Tasmanian devil (Sarcophilus harrisii) – Kaieteur News

Tasmanian devil (Sarcophilus harrisii)

Interesting Creatures…

Kaieteur News – The Tasmanian devil (Sarcophilus harrisii) is a carnivorous marsupial of the family Dasyuridae. It was once native to mainland Australia and in modern times was only found in the wild on the island province of Tasmania. It has now been reintroduced to New South Wales with a small breeding population. https://en.wikipedia.org/wiki/Tasmanian_devil – cite_note-: 0-3 A Tasmanian devil became the largest carnivorous marsupial in the world, following the extinction of thlacine in 1936. He is associated with quolls, and remotely related to the thlacin. It is characterized by its stocky and muscular construction, black fur, pungent odor, loud and very annoyed scream, a keen sense of smell, and ferocity in feeding. Tasmania’s great devil’s head and neck allow it to produce among the strongest bites per unit body mass of any extant predatory land mammal. It hunts prey and debris, as well as eating household products, if humans live nearby.
Although usually demons, they sometimes eat and forage together in a communal setting. Unlike most other dasyurids, the devil thermo regulates effectively, and is active in the middle of the day without overheating. Despite its rotund appearance, it can sense speed and endurance, and can climb trees and swim across rivers. Demons are not monochrome. Males fight against each other for women, and protect their partners to prevent female infidelity. Females can ovulate three times in as many weeks during the mating season, and 80 percent of two-year-old girls are found to be pregnant during the annual mating season.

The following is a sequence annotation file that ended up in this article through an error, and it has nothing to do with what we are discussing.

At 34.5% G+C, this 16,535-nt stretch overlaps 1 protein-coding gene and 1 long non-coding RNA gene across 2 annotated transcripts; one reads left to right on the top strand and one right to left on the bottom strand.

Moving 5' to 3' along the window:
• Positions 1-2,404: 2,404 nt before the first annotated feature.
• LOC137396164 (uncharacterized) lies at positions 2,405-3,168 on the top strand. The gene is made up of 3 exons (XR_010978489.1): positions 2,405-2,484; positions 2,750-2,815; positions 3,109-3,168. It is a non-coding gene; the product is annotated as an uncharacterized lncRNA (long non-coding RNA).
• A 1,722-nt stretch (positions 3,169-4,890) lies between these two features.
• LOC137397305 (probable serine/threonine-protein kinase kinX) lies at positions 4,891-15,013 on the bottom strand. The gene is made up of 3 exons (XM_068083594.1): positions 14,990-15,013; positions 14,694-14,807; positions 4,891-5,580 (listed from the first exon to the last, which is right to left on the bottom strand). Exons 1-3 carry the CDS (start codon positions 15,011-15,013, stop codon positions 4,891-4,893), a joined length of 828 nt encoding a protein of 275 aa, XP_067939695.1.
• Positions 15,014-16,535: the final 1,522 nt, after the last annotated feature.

Females on average have four breeding seasons in their life, and give birth to 20-30 live young after a three-week pregnancy. The newborns are pink, fur-free, have blurred facial features, and weigh approximately 0.20 g (0.0071 oz.) At birth. With only four teats in the bag, competition is fierce, and few newborns survive. The young grow fast, and are thrown out of the bag after about 100 days, weighing about 200 g (7.1 oz.). The young become independent after about nine months.
It is believed that ancient marsupials migrated across Gondwana tens of millions of years ago, and have evolved as Australia became more arid. Fossils of modern demon-like species have been found, but it is not known whether demons descend from or co-exist with these species. It is not clear when Tasmanian demons locally disappeared from mainland Australia; most evidence suggests that they contracted to three relict populations about 3,000 years ago. A tooth found in Augusta, Western Australia, is dated to 430 years ago, but archaeologist Oliver Brown disagrees with this and considers that the devil’s mainland extinction occurred about 3,000 years ago. https://en.wikipedia.org/wiki/Tasmanian_devil – cite_note-Brown2006-4 This disappearance is blamed on climate change, human population increases and the introduction of dingo, and the the last of these being absent from Tasmania.
In 1941, devils were officially protected, and since then, scientists have argued that earlier concerns about the threat to livestock had been overestimated and misplaced. Since the late 1990s, devil’s facial tumor disease (DFTD) has significantly reduced the population and is now threatening the survival of the species, which was declared endangered in 2008. Among the programs run by the Tasmanian Government to reduce the impact the disease is an initiative to build a group of healthy demons in captivity, isolated from the disease. Local populations of demons have also been severely reduced by motor vehicle collisions, especially when they eat road kill.
The devil is an iconic symbol of Tasmania and many organizations, groups and products associated with the state, use the animal in their logos. It is considered an important tourist attraction to Tasmania and has gained worldwide attention through the Looney Tunes character of the same name. Starting in 2013, Tasmanian demons are once again being sent to zoos around the world as part of the Australian government’s Tasmanian Devil Rescue Program.